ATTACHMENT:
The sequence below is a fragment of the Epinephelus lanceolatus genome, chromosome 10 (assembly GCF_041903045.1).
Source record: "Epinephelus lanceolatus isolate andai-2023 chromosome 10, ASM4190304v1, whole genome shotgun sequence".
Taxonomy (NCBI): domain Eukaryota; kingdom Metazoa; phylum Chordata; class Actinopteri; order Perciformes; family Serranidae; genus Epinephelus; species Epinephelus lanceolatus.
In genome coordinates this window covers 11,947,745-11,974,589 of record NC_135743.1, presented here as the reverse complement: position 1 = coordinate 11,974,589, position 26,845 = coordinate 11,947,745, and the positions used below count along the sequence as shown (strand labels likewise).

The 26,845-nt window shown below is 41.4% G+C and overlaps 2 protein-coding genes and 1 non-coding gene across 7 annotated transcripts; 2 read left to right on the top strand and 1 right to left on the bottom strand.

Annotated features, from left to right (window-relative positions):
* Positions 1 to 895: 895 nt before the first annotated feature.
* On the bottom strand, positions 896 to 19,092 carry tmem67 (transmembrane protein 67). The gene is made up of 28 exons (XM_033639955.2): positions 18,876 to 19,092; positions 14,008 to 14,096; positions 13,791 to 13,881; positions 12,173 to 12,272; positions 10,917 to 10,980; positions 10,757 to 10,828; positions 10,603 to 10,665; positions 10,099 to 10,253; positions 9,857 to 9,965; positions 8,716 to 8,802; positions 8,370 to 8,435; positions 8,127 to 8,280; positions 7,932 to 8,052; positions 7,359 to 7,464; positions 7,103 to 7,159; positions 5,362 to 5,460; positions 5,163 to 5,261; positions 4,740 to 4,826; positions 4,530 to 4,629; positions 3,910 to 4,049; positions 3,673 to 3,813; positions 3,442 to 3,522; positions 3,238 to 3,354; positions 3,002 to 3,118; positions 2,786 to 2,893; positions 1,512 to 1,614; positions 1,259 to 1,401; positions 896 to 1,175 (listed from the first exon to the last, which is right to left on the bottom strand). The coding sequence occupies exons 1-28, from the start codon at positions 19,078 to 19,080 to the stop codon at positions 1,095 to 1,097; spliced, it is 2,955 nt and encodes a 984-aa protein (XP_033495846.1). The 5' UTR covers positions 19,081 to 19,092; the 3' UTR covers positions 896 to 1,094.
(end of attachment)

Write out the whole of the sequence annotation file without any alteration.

The sequence below is a fragment of the Epinephelus lanceolatus genome, chromosome 10 (assembly GCF_041903045.1).
Source record: "Epinephelus lanceolatus isolate andai-2023 chromosome 10, ASM4190304v1, whole genome shotgun sequence".
Taxonomy (NCBI): domain Eukaryota; kingdom Metazoa; phylum Chordata; class Actinopteri; order Perciformes; family Serranidae; genus Epinephelus; species Epinephelus lanceolatus.
In genome coordinates this window covers 11,947,745-11,974,589 of record NC_135743.1, presented here as the reverse complement: position 1 = coordinate 11,974,589, position 26,845 = coordinate 11,947,745, and the positions used below count along the sequence as shown (strand labels likewise).

The 26,845-nt window shown below is 41.4% G+C and overlaps 2 protein-coding genes and 1 non-coding gene across 7 annotated transcripts; 2 read left to right on the top strand and 1 right to left on the bottom strand.

Annotated features, from left to right (window-relative positions):
* Positions 1 to 895: 895 nt before the first annotated feature.
* On the bottom strand, positions 896 to 19,092 carry tmem67 (transmembrane protein 67). The gene is made up of 28 exons (XM_033639955.2): positions 18,876 to 19,092; positions 14,008 to 14,096; positions 13,791 to 13,881; positions 12,173 to 12,272; positions 10,917 to 10,980; positions 10,757 to 10,828; positions 10,603 to 10,665; positions 10,099 to 10,253; positions 9,857 to 9,965; positions 8,716 to 8,802; positions 8,370 to 8,435; positions 8,127 to 8,280; positions 7,932 to 8,052; positions 7,359 to 7,464; positions 7,103 to 7,159; positions 5,362 to 5,460; positions 5,163 to 5,261; positions 4,740 to 4,826; positions 4,530 to 4,629; positions 3,910 to 4,049; positions 3,673 to 3,813; positions 3,442 to 3,522; positions 3,238 to 3,354; positions 3,002 to 3,118; positions 2,786 to 2,893; positions 1,512 to 1,614; positions 1,259 to 1,401; positions 896 to 1,175 (listed from the first exon to the last, which is right to left on the bottom strand). The coding sequence occupies exons 1-28, from the start codon at positions 19,078 to 19,080 to the stop codon at positions 1,095 to 1,097; spliced, it is 2,955 nt and encodes a 984-aa protein (XP_033495846.1). The 5' UTR covers positions 19,081 to 19,092; the 3' UTR covers positions 896 to 1,094.